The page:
Tropical Cyclone Elita was the fifth named storm of the 2003–04 South-West Indian Ocean cyclone season. It developed in the Mozambique Channel on January 24, 2004. Elita strengthened to tropical cyclone status before striking northwestern Madagascar on January 28. It caused 33 deaths across the island and left more than 500,000 homeless.
About Cyclone Elita in brief
Tropical Cyclone Elita was the fifth named storm of the 2003–04 South-West Indian Ocean cyclone season. It developed in the Mozambique Channel on January 24, 2004. Elita strengthened to tropical cyclone status before striking northwestern Madagascar on January 28. It was the first storm to strike western Madagascar at that intensity since Cyclone Cynthia in 1991. Over 50,000 people were left homeless, primarily in Mahajanga and Toliara provinces. Flooding from the storm ruined more than 450 km² of agricultural land, including important crops for food. Across the island, the cyclone caused 33 deaths, with its impact further compounded by Cyclone Gafilo about two months later. The remnant system moved erratically before dissipating on February 13. It left a trail of destruction in its wake, with more than 100,000 homes damaged or destroyed in Madagascar and Malawi. It also brought rainfall and damage to the Seychelles, Mauritius, and Réunion, and its outer wind circulation produced rough seas and strong gusts in the Indian Ocean.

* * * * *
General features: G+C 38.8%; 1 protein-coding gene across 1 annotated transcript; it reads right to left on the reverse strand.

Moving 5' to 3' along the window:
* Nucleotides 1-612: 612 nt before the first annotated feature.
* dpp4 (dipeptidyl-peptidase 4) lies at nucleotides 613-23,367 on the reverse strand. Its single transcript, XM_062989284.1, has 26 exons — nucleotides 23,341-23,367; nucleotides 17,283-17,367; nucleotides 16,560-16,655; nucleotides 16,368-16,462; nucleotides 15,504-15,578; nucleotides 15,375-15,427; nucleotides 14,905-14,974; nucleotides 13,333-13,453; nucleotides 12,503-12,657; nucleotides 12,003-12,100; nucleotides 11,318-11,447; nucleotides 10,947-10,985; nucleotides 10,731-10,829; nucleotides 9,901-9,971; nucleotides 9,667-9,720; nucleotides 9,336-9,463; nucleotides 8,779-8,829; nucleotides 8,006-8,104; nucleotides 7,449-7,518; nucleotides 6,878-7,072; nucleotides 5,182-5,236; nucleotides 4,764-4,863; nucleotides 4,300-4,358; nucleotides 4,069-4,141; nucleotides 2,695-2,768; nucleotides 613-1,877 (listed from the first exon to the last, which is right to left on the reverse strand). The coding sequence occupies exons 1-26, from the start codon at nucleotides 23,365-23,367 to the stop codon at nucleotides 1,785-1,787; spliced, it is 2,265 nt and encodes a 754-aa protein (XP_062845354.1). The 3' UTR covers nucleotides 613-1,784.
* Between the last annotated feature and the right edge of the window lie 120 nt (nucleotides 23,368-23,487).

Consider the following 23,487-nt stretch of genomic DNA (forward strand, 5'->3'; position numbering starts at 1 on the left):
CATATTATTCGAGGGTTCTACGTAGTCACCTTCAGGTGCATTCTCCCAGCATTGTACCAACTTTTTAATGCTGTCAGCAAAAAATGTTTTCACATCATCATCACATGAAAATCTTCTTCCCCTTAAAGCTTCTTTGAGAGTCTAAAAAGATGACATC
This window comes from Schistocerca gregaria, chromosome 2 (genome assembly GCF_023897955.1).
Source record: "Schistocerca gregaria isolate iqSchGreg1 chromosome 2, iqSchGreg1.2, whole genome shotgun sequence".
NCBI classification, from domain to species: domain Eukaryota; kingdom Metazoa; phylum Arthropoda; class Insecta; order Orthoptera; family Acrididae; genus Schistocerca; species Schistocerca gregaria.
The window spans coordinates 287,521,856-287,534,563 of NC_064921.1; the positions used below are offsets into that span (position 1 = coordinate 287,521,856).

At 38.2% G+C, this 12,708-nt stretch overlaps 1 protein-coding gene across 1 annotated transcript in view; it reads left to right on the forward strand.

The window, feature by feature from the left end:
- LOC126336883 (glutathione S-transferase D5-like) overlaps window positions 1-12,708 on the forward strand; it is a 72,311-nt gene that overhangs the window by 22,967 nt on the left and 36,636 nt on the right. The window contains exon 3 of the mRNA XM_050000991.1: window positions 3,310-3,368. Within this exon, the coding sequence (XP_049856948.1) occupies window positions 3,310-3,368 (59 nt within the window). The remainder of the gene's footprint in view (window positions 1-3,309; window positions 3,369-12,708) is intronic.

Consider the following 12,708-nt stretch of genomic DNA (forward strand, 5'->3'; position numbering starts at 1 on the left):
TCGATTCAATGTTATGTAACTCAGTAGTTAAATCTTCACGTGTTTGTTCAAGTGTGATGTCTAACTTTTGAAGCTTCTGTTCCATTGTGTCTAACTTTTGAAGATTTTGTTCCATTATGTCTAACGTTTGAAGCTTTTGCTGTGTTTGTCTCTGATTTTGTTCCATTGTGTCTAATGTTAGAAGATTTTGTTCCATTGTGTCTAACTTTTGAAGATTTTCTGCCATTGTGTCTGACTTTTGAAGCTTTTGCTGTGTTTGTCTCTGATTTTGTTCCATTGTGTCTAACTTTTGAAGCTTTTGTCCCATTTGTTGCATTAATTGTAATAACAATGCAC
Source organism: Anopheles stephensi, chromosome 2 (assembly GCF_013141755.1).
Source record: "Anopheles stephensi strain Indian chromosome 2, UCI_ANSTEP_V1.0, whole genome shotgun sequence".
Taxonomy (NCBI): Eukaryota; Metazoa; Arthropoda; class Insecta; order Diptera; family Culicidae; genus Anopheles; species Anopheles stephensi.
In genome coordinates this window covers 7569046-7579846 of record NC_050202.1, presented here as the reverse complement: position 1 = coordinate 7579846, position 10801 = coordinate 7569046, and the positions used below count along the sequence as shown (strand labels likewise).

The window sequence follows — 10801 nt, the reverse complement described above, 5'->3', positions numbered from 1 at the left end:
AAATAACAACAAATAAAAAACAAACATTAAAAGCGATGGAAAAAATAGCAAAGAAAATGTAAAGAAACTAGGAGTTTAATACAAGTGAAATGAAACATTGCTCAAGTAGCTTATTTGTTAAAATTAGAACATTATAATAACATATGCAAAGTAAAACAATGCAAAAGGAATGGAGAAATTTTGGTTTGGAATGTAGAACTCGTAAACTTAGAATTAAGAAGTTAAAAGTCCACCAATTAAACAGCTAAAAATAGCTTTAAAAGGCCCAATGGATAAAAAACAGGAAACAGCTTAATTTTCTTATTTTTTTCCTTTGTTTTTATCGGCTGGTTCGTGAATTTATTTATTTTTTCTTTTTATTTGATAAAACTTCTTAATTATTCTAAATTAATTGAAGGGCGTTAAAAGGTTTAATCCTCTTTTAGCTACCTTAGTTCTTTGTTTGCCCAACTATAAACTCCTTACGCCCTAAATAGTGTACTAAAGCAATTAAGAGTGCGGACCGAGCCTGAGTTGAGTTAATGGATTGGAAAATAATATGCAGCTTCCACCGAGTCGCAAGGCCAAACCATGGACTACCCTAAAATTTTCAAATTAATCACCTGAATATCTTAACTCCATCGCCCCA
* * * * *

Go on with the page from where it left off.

The remnants of Elita have been classified as a tropical depression by the Joint Typhoon Warning Center and the Météo-France meteorological office in Réunion. It has been named Elita by the MFR in post-season analysis, and the JTWC in the Atlantic Ocean as Tropical Cyclone 09S. It is the only cyclone to have been named after a tropical storm in the South-west Indian Ocean during the 2003-04 season. The storm is also the only one to be named after an Indian Ocean typhoon in the same season, as it was the only tropical storm to make landfall in South Africa in 2004. It made its final landfall on February 3 along southwestern Madagascar, two days after it underwent an extratropical transition; subsequently, the remnant system dissipated on February 12. It caused 33 deaths across the island and left more than 500,000 homeless in Madagascar, Mozambiques, and Malawi. The cyclone also caused damage in the Selecao and Malawian islands.
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This page is based on the article Cyclone Elita published in Wikipedia (as of Dec. 05, 2020) and was automatically summarized using artificial intelligence.